Jericho, N.Y. (August 16, 2016) – One of the biggest challenges wounded veterans face during their recovery is living healthy and active lifestyles. Years of regimented physical training during military service can be a far cry from the level of physical activity they experience in civilian life. Combined with bodily injuries that may limit movements or exercise, it can be difficult for wounded veterans to maintain their health. That is why Wounded Warrior Project® (WWP) hosts programs and summits that help warriors explore healthy lifestyles through fitness training, nutrition, and cooking.
When Air National Guard veteran Peter Grajewski walked into his first WWP program gathering, a fitness summit, he didn’t know anyone but quickly recognized other warriors were there for the same reason.
“When I walked in, I was immediately greeted by the staff, who started introducing me to other veterans,” Peter explained. “I was nervous at first. However, the atmosphere was very relaxed since all of us had a common experience in our military service. We all got along very quickly.”
After getting to know fellow wounded warriors, it was time to get down to business. Coaches and staff explained exercises and movements to the warriors, encouraging them to lift in modified ways and approach their fitness goals with their injuries in mind. The coaches pushed the warriors to go beyond their comfort zones and challenge themselves. Peter immediately realized that weight added to an exercise is not always the most demanding aspect.
“The coaches were teaching us methods for lifting weights without using a lot of heavy weight so we can get stronger,” Peter said. “Completing the exercises with proper technique was very difficult. A lot of us work out, but we don’t follow a precise approach. This session was extremely helpful because now I know I am doing it right, which helps me prevent injury.”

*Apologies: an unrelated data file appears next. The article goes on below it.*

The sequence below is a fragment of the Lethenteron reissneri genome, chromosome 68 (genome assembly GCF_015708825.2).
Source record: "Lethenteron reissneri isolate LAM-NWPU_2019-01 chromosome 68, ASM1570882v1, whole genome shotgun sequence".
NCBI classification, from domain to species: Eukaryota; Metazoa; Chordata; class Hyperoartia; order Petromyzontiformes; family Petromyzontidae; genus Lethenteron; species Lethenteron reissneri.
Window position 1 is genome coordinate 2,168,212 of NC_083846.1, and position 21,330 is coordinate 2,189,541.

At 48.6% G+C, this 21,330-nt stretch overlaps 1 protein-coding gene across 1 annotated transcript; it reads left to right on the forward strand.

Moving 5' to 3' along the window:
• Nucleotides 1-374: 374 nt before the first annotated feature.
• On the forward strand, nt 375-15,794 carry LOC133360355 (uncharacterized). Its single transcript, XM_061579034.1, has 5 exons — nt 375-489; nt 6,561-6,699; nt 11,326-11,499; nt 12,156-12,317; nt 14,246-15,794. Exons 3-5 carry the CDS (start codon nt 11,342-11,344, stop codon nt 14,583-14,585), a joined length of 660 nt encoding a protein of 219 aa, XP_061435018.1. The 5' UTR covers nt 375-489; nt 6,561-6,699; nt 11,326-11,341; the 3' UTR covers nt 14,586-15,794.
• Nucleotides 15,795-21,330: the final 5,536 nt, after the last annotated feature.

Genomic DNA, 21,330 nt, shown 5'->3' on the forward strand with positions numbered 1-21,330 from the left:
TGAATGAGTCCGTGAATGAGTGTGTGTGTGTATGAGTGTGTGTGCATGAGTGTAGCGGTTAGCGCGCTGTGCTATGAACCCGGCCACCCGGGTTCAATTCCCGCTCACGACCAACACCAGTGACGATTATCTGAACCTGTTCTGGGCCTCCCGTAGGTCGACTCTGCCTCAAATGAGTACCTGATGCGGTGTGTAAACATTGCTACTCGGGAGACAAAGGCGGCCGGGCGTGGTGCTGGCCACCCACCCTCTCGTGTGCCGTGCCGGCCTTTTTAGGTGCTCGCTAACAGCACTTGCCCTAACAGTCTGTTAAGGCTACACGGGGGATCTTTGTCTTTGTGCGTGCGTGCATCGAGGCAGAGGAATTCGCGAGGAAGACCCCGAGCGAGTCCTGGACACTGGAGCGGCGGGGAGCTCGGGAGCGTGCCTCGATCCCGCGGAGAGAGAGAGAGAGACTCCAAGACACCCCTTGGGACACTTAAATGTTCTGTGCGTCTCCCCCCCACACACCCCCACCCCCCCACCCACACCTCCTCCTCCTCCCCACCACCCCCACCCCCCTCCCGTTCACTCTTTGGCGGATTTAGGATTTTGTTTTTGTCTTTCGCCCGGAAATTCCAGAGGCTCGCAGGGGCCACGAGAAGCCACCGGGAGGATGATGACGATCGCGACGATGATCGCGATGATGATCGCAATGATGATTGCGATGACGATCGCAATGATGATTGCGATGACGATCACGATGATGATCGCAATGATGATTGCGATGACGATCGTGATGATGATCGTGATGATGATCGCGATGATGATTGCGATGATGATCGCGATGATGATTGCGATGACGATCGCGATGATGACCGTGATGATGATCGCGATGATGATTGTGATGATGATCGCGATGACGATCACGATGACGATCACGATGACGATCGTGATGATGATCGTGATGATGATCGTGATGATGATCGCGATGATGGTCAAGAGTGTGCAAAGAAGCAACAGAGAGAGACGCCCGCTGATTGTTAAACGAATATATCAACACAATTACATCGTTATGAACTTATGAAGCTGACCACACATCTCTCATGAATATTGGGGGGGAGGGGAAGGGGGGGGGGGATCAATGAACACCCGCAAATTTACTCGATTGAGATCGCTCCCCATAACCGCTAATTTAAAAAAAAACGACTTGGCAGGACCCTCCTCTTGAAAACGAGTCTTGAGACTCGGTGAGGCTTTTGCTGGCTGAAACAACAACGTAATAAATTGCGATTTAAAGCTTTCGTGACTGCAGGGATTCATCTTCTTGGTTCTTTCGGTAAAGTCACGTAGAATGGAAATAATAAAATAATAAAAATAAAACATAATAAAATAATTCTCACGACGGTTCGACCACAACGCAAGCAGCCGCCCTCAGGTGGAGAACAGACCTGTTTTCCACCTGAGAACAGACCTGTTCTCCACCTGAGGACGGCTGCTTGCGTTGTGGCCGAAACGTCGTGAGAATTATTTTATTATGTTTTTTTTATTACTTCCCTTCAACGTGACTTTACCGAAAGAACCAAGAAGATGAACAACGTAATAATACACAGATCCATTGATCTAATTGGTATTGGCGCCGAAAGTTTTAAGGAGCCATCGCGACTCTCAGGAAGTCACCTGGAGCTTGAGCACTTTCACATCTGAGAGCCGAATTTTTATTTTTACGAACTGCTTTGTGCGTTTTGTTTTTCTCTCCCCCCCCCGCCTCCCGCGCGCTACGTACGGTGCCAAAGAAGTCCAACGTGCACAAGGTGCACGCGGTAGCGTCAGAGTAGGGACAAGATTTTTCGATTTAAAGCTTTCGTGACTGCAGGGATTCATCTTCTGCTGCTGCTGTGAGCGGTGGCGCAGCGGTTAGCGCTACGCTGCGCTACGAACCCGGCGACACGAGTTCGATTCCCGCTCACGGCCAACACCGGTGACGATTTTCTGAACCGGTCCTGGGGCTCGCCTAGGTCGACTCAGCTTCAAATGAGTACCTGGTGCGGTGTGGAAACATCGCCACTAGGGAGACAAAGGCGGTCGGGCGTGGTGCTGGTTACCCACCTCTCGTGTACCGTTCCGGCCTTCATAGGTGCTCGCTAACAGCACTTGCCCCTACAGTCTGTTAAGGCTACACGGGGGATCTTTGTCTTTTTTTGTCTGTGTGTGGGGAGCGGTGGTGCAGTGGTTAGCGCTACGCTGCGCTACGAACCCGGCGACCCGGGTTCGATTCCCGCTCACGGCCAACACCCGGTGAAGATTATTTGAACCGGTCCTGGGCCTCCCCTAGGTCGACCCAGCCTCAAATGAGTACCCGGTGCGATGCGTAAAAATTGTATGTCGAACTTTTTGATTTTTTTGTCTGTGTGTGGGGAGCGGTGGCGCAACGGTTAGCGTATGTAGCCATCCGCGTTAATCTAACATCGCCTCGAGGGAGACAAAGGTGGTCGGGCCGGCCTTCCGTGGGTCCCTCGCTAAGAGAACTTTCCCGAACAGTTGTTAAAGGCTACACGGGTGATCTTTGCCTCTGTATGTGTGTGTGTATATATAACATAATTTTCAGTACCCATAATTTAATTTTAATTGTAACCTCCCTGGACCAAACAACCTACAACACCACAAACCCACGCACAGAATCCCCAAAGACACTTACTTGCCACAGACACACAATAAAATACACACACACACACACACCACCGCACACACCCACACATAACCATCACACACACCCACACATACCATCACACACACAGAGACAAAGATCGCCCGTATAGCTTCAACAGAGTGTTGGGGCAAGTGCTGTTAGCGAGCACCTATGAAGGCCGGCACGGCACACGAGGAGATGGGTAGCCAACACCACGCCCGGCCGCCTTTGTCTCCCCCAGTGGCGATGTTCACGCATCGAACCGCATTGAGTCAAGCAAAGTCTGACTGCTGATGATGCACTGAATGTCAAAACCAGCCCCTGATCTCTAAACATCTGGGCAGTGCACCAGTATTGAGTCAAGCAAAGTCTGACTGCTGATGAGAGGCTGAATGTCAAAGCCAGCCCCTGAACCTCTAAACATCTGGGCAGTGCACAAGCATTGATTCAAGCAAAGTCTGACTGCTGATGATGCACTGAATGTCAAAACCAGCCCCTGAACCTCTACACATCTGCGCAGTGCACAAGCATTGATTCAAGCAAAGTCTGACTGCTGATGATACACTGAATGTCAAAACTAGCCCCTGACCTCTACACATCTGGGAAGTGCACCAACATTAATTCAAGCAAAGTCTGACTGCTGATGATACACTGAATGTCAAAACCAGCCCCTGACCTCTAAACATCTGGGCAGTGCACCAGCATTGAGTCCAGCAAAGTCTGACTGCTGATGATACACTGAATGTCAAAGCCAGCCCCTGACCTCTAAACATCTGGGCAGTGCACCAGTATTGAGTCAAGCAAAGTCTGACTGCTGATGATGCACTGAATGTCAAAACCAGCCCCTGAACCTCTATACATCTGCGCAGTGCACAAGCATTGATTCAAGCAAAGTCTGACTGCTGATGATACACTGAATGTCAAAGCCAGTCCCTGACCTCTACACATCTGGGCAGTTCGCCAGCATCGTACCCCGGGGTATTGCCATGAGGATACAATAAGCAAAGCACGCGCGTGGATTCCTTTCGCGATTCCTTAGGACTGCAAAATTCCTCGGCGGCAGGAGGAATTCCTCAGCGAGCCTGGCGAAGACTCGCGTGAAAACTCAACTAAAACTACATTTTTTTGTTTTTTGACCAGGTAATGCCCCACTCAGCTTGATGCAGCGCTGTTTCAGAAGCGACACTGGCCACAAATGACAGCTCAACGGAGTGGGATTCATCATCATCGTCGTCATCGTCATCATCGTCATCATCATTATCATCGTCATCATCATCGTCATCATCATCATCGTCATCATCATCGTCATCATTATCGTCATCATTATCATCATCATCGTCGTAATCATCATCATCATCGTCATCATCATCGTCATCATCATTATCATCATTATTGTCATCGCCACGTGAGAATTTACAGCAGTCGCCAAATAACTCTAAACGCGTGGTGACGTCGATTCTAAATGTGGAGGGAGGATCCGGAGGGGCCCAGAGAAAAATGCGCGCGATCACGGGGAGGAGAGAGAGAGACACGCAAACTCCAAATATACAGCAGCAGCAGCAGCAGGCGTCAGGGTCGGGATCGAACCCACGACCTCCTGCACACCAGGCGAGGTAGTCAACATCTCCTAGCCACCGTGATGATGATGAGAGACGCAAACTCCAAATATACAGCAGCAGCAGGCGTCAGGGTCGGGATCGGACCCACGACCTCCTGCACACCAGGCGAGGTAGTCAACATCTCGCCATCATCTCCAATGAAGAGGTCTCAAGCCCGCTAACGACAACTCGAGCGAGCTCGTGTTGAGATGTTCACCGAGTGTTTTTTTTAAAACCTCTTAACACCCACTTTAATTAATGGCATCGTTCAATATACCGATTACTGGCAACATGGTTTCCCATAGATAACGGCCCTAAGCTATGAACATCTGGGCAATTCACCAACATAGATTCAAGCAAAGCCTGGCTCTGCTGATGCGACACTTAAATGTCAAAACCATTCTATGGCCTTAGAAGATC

Nutritional coaching and cooking classes were also part of the fitness summit, and Peter was able to tackle another area overlooked in healthy lifestyles – what you eat and why. “I learned even top athletes eat carbohydrates, so I should not stay away from them but learn how to incorporate them into my diet in a way that will work for me.”
Through WWP’s health and wellness programs, wounded veterans can reduce stress and depression while participating in fun, active, and educational activities. WWP meets injured warriors in various stages of recovery and provides health and fitness services that include weight training, yoga, cycling, outdoor activities, and nutrition workshops. Along with the benefits of living active lifestyles, warriors have the chance to bond with other wounded veterans and families to discover they are not alone in their recovery.
Peter said the chance to be around other warriors like him was an “extremely rewarding” part of his day. He said the only thing better about the summit was the food served by WWP to the warriors.
“That was the best part,” he explained enthusiastically. “The food alone made the whole trip. We had grilled asparagus wrapped in meat, several different types of salads. I couldn’t recommend this experience enough to others – WWP really made all of us feel special and welcomed.”